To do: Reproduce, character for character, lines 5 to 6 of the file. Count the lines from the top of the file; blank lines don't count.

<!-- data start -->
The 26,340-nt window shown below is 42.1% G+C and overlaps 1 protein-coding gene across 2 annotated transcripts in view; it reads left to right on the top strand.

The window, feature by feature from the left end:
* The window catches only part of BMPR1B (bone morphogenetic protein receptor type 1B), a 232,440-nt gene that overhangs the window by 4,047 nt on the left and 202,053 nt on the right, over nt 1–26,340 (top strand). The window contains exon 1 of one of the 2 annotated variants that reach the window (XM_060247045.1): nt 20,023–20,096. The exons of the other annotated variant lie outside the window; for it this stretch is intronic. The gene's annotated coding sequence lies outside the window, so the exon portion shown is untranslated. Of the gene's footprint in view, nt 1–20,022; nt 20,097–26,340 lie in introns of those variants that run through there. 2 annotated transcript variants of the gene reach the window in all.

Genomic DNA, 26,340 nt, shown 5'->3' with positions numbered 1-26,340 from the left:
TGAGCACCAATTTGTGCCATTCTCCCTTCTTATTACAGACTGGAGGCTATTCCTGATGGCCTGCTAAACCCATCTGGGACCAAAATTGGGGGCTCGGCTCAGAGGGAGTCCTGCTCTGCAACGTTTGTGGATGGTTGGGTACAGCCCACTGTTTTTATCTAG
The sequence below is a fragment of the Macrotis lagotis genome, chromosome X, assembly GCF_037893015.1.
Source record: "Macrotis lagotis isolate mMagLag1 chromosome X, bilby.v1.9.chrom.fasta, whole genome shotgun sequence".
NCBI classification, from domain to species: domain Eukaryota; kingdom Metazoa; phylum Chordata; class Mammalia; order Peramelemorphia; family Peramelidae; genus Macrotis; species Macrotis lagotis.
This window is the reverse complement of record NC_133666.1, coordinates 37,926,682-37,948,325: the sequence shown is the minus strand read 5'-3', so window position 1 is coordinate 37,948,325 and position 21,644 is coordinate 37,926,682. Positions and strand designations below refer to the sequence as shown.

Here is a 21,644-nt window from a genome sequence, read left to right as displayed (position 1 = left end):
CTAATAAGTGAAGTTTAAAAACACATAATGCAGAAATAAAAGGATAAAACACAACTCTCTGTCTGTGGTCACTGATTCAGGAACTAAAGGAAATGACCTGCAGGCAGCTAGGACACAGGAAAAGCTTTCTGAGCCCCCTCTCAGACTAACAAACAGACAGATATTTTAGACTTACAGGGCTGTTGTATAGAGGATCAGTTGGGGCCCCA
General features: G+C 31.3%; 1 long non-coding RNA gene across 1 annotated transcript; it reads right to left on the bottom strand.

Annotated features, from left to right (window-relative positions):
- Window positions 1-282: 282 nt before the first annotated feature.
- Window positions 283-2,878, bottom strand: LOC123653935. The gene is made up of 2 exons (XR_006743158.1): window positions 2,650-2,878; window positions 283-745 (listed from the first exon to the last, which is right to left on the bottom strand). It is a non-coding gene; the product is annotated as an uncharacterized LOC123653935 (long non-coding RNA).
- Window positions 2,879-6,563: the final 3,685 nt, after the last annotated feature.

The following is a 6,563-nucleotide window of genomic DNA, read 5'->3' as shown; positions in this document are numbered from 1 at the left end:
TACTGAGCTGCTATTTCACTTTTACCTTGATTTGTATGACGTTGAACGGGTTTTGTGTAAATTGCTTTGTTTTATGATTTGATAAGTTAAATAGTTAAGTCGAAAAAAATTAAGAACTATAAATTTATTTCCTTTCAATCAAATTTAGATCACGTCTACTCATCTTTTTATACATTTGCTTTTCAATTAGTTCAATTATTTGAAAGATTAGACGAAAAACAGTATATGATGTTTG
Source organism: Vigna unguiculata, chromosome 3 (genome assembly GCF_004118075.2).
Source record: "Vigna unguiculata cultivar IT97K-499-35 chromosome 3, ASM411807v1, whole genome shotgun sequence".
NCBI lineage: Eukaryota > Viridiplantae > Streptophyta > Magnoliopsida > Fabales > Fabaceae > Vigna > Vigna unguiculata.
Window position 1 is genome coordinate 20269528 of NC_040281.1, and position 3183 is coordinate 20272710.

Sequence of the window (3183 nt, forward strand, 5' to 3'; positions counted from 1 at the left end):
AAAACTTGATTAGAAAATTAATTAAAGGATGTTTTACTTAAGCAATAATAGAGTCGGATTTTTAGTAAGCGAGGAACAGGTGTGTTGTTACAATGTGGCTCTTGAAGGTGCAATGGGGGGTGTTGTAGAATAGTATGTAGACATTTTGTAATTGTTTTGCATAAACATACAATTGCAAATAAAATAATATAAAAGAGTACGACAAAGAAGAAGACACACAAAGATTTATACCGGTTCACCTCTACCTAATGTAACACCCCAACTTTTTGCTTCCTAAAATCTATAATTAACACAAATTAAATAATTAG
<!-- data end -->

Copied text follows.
TGAGCACCAATTTGTGCCATTCTCCCTTCTTATTACAGACTGGAGGCTATTCCTGATGGCCTGCTAAACCCATCTGGGACCAAAATTGGGGGCTCGGCTCAGAGGGAGTCCTGCTCTGCAACGTTTGTGGATGGTTGGGTACAGCCCACTGTTTTTATCTAG
The sequence below is a fragment of the Macrotis lagotis genome, chromosome X, assembly GCF_037893015.1.